- India on Monday urged for support from Russia, China, South Africa and Brazil to create a new security forum to counter terrorism and radicalisation.
- Speaking at the BRICS Foreign Ministers meeting, External Affairs Minister said that the forum could be realised through an understanding among the National Security Advisors (NSAs) of the member countries of the grouping.
- The National Security Advisers of the BRICS member states have a dialogue mechanism to counter radicalisation, terrorism, money laundering and other international crimes.
- The statement from the Indian Minister came weeks before the Indian leadership’s meeting with the Russian and the Chinese leaders at the Qingdao summit of Shanghai Cooperation Organisation.
- The Indian Banks’ Association (IBA) told the Standing Committee on Finance that With non-performing assets (NPA) increasing and banks’ capital positions not improving despite the additional capital infused by the government.
- They said that one way forward could be an extension of the deadline by which Indian banks have to comply with the Basel III norms.
- The ratio of gross NPAs to gross advances basically a metric of bad loans had grown from 2.36% by March 2011 to 4.11% in March 2014, and grew further to 10.41% by December 2017.
- IBA said this growth was also due to the Asset Quality Review conducted by the Reserve Bank of India, which revealed a lot of loans as NPAs, which were earlier classified as standard assets.
- The RBI has been implementing the Basel III norms in a phased manner from April 2013, and they have to be fully implemented by March 31, 2019.
- The Navies of India, Japan and the U.S. will enhance their anti-submarine warfare skills in this year’s Malabar naval war games to be held off the coast of Guam from June 7 to 16.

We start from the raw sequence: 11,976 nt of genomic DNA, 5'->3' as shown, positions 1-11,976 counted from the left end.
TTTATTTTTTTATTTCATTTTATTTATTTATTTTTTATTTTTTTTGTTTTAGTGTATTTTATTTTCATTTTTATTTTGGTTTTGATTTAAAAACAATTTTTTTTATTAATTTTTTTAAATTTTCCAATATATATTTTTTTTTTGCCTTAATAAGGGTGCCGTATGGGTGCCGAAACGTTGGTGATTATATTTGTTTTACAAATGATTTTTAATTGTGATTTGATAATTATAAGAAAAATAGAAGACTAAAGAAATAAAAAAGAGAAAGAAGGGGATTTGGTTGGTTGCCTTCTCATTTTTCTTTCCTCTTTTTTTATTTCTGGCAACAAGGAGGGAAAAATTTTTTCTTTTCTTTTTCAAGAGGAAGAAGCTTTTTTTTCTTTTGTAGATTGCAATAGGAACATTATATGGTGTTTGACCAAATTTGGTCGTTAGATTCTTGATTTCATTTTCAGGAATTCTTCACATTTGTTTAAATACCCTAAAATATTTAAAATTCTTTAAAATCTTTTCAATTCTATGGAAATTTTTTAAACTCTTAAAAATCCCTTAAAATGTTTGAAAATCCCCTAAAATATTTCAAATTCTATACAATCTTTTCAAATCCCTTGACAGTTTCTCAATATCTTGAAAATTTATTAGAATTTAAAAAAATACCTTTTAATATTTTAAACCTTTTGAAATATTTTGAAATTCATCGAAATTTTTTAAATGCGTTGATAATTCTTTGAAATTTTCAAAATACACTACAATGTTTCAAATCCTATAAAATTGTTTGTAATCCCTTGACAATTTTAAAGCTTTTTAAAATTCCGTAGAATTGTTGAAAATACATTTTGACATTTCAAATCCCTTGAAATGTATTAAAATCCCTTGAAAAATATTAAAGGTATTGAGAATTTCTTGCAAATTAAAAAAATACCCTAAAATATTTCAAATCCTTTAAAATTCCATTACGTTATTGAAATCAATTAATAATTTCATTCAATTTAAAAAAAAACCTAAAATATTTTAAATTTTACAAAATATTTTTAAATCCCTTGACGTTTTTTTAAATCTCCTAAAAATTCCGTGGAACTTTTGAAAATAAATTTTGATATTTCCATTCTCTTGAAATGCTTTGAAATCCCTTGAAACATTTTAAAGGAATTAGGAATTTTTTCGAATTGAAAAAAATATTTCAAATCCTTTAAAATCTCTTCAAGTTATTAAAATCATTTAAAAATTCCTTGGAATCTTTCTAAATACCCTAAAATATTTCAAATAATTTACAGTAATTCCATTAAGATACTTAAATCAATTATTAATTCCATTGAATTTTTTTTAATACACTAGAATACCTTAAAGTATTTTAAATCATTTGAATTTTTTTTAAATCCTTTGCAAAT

- For the first time in a Malabar exercise, all three Navies are deploying their maritime reconnaissance (MR) aircraft to sharpen those skills.
- While the Indian Navy is deploying a P-8I long-range MR aircraft, the U.S. is deploying two P-8A aircraft and Japan is sending a Kawasaki P-1 MR aircraft.
- In addition, Japan and the U.S. have anti-submarine warfare helicopters on board their helicopter carrier JS Ise and aircraft carrier USS Ronald Reagan , respectively.
- The U.S. has one nuclear attack submarine, USS Pasadena , and Japan for the first time is deploying a Soryu class conventional submarine.
- India’s ambitions to procure the Russian-developed S-400 Triumf long-range air-defence system has landed New Delhi right in the middle of global strategic complexities.
- The S-400 is a complex military system comprising several radars, command post, different types of missiles and launchers that can track several dozen incoming objects simultaneously from hundreds of kilometres away, launch counter-missiles within seconds and shoot them down with great efficiency.As the Defence Ministry prepares to present the procurement proposal for the S-400 systems before the Cabinet Committee on Security (CCS), Dilemma is about pushing the deal through in the face of possible U.S. sanctions and warnings that it will adversely affect transfer of U.S. military technology.
- Starting this year, the government will begin a five-year exercise to compute district-level data of the country’s environmental wealth.
- The numbers will eventually be used to calculate every State’s ‘green’ Gross Domestic Product (GDP).
- The metric will help with a range of policy decisions, such as compensation to be paid during land acquisition, calculation of funds required for climate mitigation, and so on.
- The government has also launched a ‘green skilling’ programme under which youth, particularly school dropouts, would be trained in a range of ‘green jobs’ as operators of scientific instruments used to measure environmental quality, as field staff in nature parks, and as tourist guides.
The green gross domestic product (green GDP or GGDP) is an index of economic growth with the environmental consequences of that growth factored into a country’s conventional GDP. Green GDP monetizes the loss of biodiversity, and accounts for costs caused by climate change.